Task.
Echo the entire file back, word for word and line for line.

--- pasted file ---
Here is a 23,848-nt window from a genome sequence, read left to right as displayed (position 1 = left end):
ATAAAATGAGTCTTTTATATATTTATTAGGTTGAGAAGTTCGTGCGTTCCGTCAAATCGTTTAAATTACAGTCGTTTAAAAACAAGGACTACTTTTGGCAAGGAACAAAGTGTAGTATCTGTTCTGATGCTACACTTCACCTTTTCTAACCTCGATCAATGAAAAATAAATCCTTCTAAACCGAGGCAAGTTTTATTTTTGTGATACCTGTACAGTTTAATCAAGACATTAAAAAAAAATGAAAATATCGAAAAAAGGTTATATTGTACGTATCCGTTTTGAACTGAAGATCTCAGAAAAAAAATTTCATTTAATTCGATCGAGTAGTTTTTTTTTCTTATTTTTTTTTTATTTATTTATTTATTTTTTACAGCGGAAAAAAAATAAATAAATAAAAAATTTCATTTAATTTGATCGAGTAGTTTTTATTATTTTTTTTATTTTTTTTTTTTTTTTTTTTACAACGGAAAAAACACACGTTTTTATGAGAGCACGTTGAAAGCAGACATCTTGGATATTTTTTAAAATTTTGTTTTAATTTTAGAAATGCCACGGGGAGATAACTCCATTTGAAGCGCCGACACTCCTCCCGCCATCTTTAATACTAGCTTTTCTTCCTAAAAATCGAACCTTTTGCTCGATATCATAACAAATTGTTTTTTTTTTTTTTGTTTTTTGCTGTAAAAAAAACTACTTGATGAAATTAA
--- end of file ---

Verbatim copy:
Here is a 23,848-nt window from a genome sequence, read left to right as displayed (position 1 = left end):
ATAAAATGAGTCTTTTATATATTTATTAGGTTGAGAAGTTCGTGCGTTCCGTCAAATCGTTTAAATTACAGTCGTTTAAAAACAAGGACTACTTTTGGCAAGGAACAAAGTGTAGTATCTGTTCTGATGCTACACTTCACCTTTTCTAACCTCGATCAATGAAAAATAAATCCTTCTAAACCGAGGCAAGTTTTATTTTTGTGATACCTGTACAGTTTAATCAAGACATTAAAAAAAAATGAAAATATCGAAAAAAGGTTATATTGTACGTATCCGTTTTGAACTGAAGATCTCAGAAAAAAAATTTCATTTAATTCGATCGAGTAGTTTTTTTTTCTTATTTTTTTTTTATTTATTTATTTATTTTTTACAGCGGAAAAAAAATAAATAAATAAAAAATTTCATTTAATTTGATCGAGTAGTTTTTATTATTTTTTTTATTTTTTTTTTTTTTTTTTTTACAACGGAAAAAACACACGTTTTTATGAGAGCACGTTGAAAGCAGACATCTTGGATATTTTTTAAAATTTTGTTTTAATTTTAGAAATGCCACGGGGAGATAACTCCATTTGAAGCGCCGACACTCCTCCCGCCATCTTTAATACTAGCTTTTCTTCCTAAAAATCGAACCTTTTGCTCGATATCATAACAAATTGTTTTTTTTTTTTTTGTTTTTTGCTGTAAAAAAAACTACTTGATGAAATTAA